This chapter to the end (Ezek. 44:4-31) deals with the ordinances of the house and the priesthood. The Lord Jehovah rebukes the iniquities of the past in connection with His sanctuary where above all other places on earth His holiness should have been upheld. The past failures of the Levites and the priesthood are recounted as a solemn warning for the future. Sundry regulations are also given for the conduct of the priests, the sons of Zadok, who will be chosen to present Jehovah the fat and the blood of the sacrifices (vv. 15-31).

Ezek. 45 introduces a feature in the division of the holy land during the millennium, which will be a new one. “When the land is divided by lot for inheritance, a portion shall be presented to Jehovah for a heave-offering. This will be the “holy portion of the land.” It will be reserved for the service of the priests who do the service of the sanctuary (Ezek. 45:1-4).

Further details follow of the future agreements to be observed for the various services of the sanctuary (Ezek. 45:5-17), and these are followed by details concerning the sacrificial offerings to be made at the various feasts of the year (Ezek. 45:8 - 46:24). There were to be offerings on the first day of the first month in the year to purge the sanctuary. On the fourteenth day of the same month they must keep the Passover, a feast of unleavened bread for seven days; and the prince also must offer the appointed sacrifices (Ezek. 45:8-24). On the fifteenth of the seventh month the feast of tabernacles was to be kept with the appropriate offerings (Ezek. 45:25). No reference is made to the day of atonement on the tenth of the seventh month.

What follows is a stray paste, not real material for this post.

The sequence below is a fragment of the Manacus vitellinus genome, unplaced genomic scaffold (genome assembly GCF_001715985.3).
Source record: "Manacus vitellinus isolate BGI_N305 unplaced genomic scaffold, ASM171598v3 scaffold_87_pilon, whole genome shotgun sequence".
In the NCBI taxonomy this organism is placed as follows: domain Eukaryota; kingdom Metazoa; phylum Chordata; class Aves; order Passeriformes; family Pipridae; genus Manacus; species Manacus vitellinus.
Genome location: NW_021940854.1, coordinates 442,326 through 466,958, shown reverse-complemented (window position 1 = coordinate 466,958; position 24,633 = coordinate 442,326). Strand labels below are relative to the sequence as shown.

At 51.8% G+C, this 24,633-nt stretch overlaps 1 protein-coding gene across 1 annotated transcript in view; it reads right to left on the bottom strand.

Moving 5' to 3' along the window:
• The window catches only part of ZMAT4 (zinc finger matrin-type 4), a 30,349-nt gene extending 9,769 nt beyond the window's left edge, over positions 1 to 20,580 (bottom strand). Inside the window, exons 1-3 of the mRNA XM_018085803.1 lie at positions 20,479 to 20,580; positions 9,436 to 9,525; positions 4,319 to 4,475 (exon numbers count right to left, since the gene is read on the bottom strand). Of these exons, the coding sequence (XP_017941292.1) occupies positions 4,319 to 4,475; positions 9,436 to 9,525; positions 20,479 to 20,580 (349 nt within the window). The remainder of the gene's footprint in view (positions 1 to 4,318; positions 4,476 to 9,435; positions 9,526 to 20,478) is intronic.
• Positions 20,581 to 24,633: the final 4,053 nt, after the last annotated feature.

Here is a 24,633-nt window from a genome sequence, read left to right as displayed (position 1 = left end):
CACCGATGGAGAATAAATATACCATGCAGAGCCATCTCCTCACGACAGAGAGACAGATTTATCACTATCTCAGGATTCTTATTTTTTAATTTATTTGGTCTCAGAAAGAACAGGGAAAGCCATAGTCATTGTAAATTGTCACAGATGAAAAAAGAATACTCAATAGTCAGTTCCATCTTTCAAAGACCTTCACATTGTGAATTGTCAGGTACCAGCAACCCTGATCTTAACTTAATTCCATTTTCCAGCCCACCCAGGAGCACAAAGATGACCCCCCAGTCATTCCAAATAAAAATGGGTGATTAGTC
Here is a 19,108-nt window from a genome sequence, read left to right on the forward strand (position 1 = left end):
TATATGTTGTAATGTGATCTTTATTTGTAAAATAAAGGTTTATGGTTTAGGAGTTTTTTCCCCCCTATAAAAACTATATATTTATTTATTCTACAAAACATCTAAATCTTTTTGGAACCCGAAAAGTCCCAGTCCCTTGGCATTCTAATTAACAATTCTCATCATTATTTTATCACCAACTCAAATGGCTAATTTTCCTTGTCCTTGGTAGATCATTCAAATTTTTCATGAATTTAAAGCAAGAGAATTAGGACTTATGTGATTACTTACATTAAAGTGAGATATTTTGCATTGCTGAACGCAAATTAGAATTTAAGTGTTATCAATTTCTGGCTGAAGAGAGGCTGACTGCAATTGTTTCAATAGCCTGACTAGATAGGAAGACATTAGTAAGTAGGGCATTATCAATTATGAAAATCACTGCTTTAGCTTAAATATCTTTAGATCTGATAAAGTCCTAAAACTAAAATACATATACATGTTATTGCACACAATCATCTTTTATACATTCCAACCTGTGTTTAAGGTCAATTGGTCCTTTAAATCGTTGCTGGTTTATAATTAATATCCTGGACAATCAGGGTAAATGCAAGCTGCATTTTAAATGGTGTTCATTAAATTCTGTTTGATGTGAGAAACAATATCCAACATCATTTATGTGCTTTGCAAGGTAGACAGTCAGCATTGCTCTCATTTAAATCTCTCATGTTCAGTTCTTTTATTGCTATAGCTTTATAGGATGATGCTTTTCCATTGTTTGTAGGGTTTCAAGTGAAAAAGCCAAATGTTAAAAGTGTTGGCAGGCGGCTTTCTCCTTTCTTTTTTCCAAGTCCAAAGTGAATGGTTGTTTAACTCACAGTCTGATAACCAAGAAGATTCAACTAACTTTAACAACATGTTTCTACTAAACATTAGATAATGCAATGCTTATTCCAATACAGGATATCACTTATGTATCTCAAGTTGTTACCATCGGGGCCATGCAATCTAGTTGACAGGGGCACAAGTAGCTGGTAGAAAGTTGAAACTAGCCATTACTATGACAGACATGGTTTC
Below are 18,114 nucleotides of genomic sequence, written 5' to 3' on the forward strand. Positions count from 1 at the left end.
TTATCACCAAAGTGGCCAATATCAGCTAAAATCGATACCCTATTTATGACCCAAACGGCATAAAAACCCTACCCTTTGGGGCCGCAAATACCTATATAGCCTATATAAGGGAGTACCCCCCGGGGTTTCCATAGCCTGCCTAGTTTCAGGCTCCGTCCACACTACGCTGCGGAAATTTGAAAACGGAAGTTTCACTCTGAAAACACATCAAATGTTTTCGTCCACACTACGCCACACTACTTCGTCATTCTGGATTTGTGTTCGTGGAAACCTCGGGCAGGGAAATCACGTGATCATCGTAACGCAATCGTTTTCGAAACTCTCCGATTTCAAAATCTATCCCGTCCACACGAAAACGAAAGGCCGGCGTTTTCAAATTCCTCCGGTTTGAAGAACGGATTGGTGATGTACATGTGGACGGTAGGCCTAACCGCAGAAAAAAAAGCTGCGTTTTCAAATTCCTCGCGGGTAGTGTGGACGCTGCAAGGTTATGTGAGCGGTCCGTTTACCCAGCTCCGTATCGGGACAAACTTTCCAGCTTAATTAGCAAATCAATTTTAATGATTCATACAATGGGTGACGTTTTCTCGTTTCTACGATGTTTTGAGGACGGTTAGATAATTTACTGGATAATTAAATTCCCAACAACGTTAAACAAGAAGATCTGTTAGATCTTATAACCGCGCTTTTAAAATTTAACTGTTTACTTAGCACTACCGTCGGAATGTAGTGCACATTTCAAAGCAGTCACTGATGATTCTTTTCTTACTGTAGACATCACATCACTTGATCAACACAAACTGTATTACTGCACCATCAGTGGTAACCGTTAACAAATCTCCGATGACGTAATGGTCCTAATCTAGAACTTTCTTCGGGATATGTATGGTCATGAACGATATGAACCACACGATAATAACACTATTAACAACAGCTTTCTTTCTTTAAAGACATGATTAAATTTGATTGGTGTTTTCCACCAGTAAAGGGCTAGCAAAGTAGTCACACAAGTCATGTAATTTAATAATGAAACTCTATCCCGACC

It is remarkable that no mention is made of the feast of weeks or Pentecost. Its absence from the list of feasts seen in Ezekiel’s visions is an indication that it relates to what will be Jewish and not to what is Christian. The result of the Spirit’s descent at Pentecost was that believers from every nationality were baptized into one body, national distinction disappearing. But in the millennium, though the Spirit will be poured out upon all flesh, Israel and the Gentiles will retain their separate nationalities. This is beyond question, but the absence of the feast of weeks from Ezekiel’s list is often overlooked.

In Ezek. 46, the visions seen by the prophet relate to the prince, to the people, and to the priests in their worship. The ritual for the new moons and the Sabbaths is also revealed.